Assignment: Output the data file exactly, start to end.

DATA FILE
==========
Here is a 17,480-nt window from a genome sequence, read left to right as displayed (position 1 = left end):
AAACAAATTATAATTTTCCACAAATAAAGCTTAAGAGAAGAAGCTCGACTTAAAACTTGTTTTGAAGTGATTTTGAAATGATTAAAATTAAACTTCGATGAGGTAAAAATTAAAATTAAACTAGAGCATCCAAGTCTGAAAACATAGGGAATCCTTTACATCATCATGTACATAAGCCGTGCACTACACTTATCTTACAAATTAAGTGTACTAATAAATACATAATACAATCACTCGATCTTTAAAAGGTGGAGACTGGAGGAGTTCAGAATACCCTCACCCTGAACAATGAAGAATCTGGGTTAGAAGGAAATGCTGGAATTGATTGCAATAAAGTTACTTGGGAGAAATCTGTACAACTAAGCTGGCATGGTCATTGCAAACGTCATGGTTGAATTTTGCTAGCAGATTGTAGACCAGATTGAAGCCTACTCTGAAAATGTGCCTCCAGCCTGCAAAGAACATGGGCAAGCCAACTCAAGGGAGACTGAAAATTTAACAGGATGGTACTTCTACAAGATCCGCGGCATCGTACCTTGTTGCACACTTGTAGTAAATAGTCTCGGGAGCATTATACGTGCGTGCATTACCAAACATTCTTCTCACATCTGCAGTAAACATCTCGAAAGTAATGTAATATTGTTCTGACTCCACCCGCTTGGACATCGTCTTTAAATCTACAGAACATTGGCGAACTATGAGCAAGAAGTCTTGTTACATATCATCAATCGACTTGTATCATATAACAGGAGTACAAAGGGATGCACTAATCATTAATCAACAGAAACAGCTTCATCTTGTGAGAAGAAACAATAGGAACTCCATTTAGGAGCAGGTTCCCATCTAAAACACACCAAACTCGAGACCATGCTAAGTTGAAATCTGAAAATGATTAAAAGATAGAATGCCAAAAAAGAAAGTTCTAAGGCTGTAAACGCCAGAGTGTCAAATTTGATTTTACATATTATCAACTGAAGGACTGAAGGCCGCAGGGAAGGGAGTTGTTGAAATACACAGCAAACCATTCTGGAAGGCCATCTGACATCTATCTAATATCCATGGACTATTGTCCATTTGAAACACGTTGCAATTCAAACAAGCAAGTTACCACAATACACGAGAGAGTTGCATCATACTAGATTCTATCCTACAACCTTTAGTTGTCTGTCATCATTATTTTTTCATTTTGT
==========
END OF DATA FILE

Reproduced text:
Here is a 17,480-nt window from a genome sequence, read left to right as displayed (position 1 = left end):
AAACAAATTATAATTTTCCACAAATAAAGCTTAAGAGAAGAAGCTCGACTTAAAACTTGTTTTGAAGTGATTTTGAAATGATTAAAATTAAACTTCGATGAGGTAAAAATTAAAATTAAACTAGAGCATCCAAGTCTGAAAACATAGGGAATCCTTTACATCATCATGTACATAAGCCGTGCACTACACTTATCTTACAAATTAAGTGTACTAATAAATACATAATACAATCACTCGATCTTTAAAAGGTGGAGACTGGAGGAGTTCAGAATACCCTCACCCTGAACAATGAAGAATCTGGGTTAGAAGGAAATGCTGGAATTGATTGCAATAAAGTTACTTGGGAGAAATCTGTACAACTAAGCTGGCATGGTCATTGCAAACGTCATGGTTGAATTTTGCTAGCAGATTGTAGACCAGATTGAAGCCTACTCTGAAAATGTGCCTCCAGCCTGCAAAGAACATGGGCAAGCCAACTCAAGGGAGACTGAAAATTTAACAGGATGGTACTTCTACAAGATCCGCGGCATCGTACCTTGTTGCACACTTGTAGTAAATAGTCTCGGGAGCATTATACGTGCGTGCATTACCAAACATTCTTCTCACATCTGCAGTAAACATCTCGAAAGTAATGTAATATTGTTCTGACTCCACCCGCTTGGACATCGTCTTTAAATCTACAGAACATTGGCGAACTATGAGCAAGAAGTCTTGTTACATATCATCAATCGACTTGTATCATATAACAGGAGTACAAAGGGATGCACTAATCATTAATCAACAGAAACAGCTTCATCTTGTGAGAAGAAACAATAGGAACTCCATTTAGGAGCAGGTTCCCATCTAAAACACACCAAACTCGAGACCATGCTAAGTTGAAATCTGAAAATGATTAAAAGATAGAATGCCAAAAAAGAAAGTTCTAAGGCTGTAAACGCCAGAGTGTCAAATTTGATTTTACATATTATCAACTGAAGGACTGAAGGCCGCAGGGAAGGGAGTTGTTGAAATACACAGCAAACCATTCTGGAAGGCCATCTGACATCTATCTAATATCCATGGACTATTGTCCATTTGAAACACGTTGCAATTCAAACAAGCAAGTTACCACAATACACGAGAGAGTTGCATCATACTAGATTCTATCCTACAACCTTTAGTTGTCTGTCATCATTATTTTTTCATTTTGT